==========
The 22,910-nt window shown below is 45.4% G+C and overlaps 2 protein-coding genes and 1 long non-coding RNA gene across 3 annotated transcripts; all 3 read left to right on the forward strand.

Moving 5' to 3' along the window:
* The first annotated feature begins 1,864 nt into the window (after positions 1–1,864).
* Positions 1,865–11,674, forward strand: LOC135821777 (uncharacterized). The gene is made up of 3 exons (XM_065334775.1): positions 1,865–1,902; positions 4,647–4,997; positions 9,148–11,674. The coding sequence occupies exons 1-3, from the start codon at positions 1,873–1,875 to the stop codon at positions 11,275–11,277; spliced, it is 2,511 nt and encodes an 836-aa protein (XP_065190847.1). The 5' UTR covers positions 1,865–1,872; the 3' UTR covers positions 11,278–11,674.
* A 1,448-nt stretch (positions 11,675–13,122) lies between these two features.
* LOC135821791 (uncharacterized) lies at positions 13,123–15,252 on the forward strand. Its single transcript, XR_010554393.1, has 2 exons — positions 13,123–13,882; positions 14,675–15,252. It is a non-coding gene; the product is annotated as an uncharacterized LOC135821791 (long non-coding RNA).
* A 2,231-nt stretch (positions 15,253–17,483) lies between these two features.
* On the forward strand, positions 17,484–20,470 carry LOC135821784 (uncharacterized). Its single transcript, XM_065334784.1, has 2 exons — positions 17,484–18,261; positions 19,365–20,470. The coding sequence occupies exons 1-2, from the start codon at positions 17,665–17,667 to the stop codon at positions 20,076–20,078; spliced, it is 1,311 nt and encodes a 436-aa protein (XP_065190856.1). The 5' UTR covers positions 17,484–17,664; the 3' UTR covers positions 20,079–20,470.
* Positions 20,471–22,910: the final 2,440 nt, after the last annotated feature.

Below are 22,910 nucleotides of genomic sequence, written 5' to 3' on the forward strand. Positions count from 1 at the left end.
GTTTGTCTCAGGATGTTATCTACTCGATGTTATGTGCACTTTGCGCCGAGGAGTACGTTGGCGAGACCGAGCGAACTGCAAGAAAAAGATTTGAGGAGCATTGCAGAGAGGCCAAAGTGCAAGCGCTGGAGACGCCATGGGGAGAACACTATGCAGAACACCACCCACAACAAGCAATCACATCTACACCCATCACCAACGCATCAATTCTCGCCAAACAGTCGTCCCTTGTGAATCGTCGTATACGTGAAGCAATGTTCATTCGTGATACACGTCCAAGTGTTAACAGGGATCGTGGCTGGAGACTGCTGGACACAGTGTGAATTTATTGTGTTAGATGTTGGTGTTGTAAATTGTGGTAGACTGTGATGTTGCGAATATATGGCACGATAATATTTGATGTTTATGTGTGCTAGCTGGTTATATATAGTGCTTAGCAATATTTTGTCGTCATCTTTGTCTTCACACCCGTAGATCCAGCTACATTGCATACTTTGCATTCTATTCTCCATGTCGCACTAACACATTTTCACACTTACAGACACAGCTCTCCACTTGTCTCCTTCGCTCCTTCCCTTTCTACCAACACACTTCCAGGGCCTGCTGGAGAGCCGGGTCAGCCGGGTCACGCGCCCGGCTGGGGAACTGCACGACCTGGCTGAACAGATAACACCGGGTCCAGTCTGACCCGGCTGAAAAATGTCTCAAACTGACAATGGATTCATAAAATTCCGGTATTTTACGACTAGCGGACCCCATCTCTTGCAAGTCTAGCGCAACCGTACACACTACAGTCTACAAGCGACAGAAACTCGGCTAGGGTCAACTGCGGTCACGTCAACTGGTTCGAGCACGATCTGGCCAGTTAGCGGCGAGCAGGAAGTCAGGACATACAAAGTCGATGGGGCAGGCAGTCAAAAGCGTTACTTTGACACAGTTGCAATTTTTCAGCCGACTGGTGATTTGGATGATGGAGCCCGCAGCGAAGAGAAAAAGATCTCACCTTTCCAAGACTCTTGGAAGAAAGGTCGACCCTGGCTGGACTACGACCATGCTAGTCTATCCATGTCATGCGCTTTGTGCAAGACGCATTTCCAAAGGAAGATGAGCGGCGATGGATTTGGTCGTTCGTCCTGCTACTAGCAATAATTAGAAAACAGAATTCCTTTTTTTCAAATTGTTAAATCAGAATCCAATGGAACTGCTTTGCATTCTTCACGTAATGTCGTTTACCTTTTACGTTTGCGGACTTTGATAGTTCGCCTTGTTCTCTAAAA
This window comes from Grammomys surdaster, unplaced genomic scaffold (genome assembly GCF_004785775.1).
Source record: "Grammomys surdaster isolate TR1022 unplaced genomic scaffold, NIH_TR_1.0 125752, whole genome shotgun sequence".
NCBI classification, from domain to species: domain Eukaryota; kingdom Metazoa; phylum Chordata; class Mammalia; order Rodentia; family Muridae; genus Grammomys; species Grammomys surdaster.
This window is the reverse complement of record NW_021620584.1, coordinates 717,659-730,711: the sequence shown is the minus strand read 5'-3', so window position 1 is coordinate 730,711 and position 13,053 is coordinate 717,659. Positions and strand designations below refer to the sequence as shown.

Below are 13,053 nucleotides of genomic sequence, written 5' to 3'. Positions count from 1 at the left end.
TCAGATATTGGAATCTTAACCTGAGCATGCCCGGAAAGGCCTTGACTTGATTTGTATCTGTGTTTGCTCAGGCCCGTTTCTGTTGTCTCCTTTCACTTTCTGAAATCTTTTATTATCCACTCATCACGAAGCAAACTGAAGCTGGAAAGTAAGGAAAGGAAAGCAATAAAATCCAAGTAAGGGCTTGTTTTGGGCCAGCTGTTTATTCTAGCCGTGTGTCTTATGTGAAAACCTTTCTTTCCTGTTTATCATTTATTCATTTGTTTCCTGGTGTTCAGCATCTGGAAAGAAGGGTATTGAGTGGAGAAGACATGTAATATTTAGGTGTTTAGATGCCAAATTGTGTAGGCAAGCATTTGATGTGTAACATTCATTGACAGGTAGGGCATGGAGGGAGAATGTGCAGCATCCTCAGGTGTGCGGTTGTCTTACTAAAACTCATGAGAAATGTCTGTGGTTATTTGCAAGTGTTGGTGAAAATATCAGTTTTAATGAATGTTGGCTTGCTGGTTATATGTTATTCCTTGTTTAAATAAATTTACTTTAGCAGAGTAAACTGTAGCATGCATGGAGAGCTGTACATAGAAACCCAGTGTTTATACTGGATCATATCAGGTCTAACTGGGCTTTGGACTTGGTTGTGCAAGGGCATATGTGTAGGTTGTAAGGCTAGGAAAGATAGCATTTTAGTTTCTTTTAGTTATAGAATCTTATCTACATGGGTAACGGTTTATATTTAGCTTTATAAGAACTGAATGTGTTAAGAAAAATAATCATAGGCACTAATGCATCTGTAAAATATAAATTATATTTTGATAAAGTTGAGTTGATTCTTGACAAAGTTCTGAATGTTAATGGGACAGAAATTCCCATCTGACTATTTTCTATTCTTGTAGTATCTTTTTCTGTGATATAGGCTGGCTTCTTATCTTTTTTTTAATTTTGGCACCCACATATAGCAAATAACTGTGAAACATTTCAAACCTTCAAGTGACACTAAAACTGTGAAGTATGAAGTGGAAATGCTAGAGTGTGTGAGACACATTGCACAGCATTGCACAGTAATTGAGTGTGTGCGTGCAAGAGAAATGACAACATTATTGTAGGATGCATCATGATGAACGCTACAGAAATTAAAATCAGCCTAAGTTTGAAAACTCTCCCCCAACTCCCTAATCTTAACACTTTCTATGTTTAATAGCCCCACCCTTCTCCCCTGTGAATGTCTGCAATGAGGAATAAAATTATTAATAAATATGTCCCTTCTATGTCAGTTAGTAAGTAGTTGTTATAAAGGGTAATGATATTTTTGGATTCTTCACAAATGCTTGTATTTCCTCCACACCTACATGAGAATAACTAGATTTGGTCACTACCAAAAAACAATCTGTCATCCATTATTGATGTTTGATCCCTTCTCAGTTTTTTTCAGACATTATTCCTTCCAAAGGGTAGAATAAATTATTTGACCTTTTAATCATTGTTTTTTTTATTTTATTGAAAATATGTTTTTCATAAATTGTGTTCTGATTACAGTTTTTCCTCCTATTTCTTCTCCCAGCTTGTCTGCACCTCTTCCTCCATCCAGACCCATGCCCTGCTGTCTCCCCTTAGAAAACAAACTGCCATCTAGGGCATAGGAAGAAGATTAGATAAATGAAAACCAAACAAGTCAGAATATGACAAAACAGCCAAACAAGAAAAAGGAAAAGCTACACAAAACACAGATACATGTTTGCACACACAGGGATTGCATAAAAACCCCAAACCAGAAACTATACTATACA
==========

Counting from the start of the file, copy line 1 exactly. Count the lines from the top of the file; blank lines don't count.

The 22,910-nt window shown below is 45.4% G+C and overlaps 2 protein-coding genes and 1 long non-coding RNA gene across 3 annotated transcripts; all 3 read left to right on the forward strand.